Christine Jack, BA, PGCE, MBA
Christine is a doctoral student in the School of Education. Her research focuses on the use of educational technologies in early years settings. A key element is the link between practitioners’ technological and pedagogical beliefs. She is using qualitative and quantitative research methods, including working with early years practitioners on action research projects.
Christine taught for eight years in the London Borough of Barking and Dagenham, and Northumberland. She supported schools across Northumberland to use ICT effectively before joining the Northern Grid for Learning. As Assistant Manager with responsibility for eLearning she provided support and training to primary, secondary and special schools across the North East and UK. She also led a group of eLearning Consultants to develop digital resources for teachers and pupils. Christine completed an MBA in Education in 2006, at Keele University.
In addition to her doctoral research, Christine is working as an education consultant and freelance researcher. She has contributed to a range of projects, conducting and analysing qualitative and quantitative research with universities, nurseries, schools and colleges.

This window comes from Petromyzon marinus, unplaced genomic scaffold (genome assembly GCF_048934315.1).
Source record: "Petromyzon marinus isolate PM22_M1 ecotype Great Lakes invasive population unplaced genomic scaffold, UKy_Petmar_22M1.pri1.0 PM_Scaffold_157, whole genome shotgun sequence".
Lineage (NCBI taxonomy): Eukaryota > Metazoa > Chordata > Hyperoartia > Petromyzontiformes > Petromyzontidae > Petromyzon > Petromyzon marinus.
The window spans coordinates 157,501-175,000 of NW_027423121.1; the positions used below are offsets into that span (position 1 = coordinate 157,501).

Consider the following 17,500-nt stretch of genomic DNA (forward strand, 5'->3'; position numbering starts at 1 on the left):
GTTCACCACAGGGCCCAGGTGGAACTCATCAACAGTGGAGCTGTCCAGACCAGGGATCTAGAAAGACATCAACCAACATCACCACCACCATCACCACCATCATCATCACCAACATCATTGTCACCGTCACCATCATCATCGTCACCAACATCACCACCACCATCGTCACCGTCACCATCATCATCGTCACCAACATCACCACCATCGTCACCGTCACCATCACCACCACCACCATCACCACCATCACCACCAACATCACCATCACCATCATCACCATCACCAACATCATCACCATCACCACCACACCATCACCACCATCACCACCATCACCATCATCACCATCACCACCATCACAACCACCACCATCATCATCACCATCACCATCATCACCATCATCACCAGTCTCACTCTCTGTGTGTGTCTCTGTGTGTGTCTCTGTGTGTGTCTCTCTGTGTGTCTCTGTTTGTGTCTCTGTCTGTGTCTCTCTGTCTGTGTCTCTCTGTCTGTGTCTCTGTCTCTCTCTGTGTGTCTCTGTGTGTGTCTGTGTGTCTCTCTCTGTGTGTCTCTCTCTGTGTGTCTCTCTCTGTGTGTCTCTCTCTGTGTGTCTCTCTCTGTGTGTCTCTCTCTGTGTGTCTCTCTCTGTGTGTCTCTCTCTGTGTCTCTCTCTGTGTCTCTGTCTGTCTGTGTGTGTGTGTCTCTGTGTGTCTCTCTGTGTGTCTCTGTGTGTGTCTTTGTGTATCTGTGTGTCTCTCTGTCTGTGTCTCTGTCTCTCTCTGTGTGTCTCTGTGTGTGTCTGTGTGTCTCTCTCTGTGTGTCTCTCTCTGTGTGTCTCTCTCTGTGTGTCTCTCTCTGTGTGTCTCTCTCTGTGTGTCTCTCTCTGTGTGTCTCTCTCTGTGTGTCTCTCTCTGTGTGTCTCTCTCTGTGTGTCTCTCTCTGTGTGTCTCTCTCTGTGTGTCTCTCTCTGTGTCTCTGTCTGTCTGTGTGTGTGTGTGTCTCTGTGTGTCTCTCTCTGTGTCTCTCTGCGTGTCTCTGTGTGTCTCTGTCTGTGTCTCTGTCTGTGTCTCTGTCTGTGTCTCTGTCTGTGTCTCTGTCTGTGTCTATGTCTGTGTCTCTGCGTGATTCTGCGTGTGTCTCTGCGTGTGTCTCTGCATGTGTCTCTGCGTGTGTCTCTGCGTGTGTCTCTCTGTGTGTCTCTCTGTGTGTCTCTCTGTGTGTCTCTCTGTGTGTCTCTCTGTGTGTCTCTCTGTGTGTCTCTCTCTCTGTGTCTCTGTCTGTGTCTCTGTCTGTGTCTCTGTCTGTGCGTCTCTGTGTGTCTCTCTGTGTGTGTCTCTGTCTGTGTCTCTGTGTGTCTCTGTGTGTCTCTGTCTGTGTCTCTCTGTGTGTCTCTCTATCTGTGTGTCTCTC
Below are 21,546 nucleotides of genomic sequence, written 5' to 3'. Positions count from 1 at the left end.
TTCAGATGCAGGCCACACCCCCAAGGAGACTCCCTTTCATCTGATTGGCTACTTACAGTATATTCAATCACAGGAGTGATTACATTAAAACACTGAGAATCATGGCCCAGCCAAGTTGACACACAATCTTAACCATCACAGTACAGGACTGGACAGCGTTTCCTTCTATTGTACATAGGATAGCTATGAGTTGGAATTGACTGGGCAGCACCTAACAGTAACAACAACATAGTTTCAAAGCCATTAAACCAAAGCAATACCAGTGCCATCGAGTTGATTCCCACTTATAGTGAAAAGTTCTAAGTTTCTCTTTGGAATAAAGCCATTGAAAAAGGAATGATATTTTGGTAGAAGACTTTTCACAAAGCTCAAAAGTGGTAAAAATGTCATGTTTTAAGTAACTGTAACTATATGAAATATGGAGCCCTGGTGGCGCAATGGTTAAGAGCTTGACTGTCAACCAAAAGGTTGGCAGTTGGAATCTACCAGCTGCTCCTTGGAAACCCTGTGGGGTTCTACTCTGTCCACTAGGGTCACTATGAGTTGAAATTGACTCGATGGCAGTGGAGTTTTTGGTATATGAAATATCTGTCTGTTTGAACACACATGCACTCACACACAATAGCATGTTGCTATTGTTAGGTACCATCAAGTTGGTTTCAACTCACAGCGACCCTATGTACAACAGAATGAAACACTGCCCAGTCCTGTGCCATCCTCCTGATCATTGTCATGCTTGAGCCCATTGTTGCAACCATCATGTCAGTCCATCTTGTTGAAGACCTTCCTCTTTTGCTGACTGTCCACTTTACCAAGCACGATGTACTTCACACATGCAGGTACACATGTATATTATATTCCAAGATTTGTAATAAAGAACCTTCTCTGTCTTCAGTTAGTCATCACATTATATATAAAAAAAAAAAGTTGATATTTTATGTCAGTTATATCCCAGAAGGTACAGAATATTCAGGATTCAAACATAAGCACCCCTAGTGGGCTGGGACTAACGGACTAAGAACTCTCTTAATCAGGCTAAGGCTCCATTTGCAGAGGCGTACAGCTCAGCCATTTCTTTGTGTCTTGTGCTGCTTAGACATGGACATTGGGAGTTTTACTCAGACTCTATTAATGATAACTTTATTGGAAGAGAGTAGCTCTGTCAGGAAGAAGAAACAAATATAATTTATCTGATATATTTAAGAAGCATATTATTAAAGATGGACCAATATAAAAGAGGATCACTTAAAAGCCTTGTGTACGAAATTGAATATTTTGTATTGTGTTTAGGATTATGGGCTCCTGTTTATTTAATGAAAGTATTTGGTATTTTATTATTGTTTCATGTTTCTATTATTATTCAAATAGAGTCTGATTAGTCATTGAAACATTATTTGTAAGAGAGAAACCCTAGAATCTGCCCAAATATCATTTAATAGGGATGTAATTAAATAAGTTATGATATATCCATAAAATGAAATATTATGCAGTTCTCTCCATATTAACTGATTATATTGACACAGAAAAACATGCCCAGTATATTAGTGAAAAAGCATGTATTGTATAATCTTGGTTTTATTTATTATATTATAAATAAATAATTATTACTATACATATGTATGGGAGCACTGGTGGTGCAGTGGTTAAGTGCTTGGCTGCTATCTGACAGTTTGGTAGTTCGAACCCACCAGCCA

Christine has worked with the Centre for Evaluation and Monitoring as an Assessor for the Excellence in Assessment Course and as a research assistant on the ICCAMs Project.
- Action Research
- Early Years Education
- Practitioners’ pedagogical beliefs
- Technology-enhanced learning and pedagogy
- Jack, Christine (2019), Enhancing the use of Educational Technology in the Early Years, in Shao, Xin & Dobson, Emma eds, Imagining Better Education. Durham, England, Durham University, School of Education, Durham, England, 83-94.
- Jack, C & Higgins, S.E. (2019). Embedding educational technologies in early years education. Research in Learning Technology 27: 2033.
- Jack, C. & Higgins, S.E. (2019). What is educational technology and how is it being used to support teaching and learning in the early years?. International Journal of Early Years Education 27(3): 222-237.